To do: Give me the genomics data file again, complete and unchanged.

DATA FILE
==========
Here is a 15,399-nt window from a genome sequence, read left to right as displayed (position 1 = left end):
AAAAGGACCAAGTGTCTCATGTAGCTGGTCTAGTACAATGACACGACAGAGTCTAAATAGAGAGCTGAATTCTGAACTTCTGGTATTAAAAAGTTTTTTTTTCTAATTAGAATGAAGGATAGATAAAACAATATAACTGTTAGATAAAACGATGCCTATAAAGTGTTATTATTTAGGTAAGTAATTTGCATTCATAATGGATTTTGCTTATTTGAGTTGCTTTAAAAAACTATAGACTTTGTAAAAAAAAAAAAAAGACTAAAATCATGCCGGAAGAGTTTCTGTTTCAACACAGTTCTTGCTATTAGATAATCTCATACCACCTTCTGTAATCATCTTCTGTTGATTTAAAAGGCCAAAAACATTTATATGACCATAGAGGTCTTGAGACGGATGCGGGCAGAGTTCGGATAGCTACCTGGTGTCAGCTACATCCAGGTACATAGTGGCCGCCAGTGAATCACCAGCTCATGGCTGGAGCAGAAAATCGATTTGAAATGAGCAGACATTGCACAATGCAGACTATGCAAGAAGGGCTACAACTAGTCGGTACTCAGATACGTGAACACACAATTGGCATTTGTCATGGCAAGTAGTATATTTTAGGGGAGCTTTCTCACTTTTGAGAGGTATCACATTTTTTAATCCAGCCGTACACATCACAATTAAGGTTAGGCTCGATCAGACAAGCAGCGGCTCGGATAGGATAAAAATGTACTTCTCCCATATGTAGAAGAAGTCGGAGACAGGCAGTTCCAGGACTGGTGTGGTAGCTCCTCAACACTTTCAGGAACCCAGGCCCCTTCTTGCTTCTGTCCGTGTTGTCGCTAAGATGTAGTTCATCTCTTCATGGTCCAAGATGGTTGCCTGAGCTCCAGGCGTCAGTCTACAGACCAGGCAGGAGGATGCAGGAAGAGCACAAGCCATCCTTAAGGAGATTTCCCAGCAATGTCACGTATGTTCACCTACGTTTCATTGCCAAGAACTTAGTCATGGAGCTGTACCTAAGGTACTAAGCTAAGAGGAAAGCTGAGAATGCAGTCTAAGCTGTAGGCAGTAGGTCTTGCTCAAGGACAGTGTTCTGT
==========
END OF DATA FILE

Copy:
Here is a 15,399-nt window from a genome sequence, read left to right as displayed (position 1 = left end):
AAAAGGACCAAGTGTCTCATGTAGCTGGTCTAGTACAATGACACGACAGAGTCTAAATAGAGAGCTGAATTCTGAACTTCTGGTATTAAAAAGTTTTTTTTTCTAATTAGAATGAAGGATAGATAAAACAATATAACTGTTAGATAAAACGATGCCTATAAAGTGTTATTATTTAGGTAAGTAATTTGCATTCATAATGGATTTTGCTTATTTGAGTTGCTTTAAAAAACTATAGACTTTGTAAAAAAAAAAAAAAGACTAAAATCATGCCGGAAGAGTTTCTGTTTCAACACAGTTCTTGCTATTAGATAATCTCATACCACCTTCTGTAATCATCTTCTGTTGATTTAAAAGGCCAAAAACATTTATATGACCATAGAGGTCTTGAGACGGATGCGGGCAGAGTTCGGATAGCTACCTGGTGTCAGCTACATCCAGGTACATAGTGGCCGCCAGTGAATCACCAGCTCATGGCTGGAGCAGAAAATCGATTTGAAATGAGCAGACATTGCACAATGCAGACTATGCAAGAAGGGCTACAACTAGTCGGTACTCAGATACGTGAACACACAATTGGCATTTGTCATGGCAAGTAGTATATTTTAGGGGAGCTTTCTCACTTTTGAGAGGTATCACATTTTTTAATCCAGCCGTACACATCACAATTAAGGTTAGGCTCGATCAGACAAGCAGCGGCTCGGATAGGATAAAAATGTACTTCTCCCATATGTAGAAGAAGTCGGAGACAGGCAGTTCCAGGACTGGTGTGGTAGCTCCTCAACACTTTCAGGAACCCAGGCCCCTTCTTGCTTCTGTCCGTGTTGTCGCTAAGATGTAGTTCATCTCTTCATGGTCCAAGATGGTTGCCTGAGCTCCAGGCGTCAGTCTACAGACCAGGCAGGAGGATGCAGGAAGAGCACAAGCCATCCTTAAGGAGATTTCCCAGCAATGTCACGTATGTTCACCTACGTTTCATTGCCAAGAACTTAGTCATGGAGCTGTACCTAAGGTACTAAGCTAAGAGGAAAGCTGAGAATGCAGTCTAAGCTGTAGGCAGTAGGTCTTGCTCAAGGACAGTGTTCTGT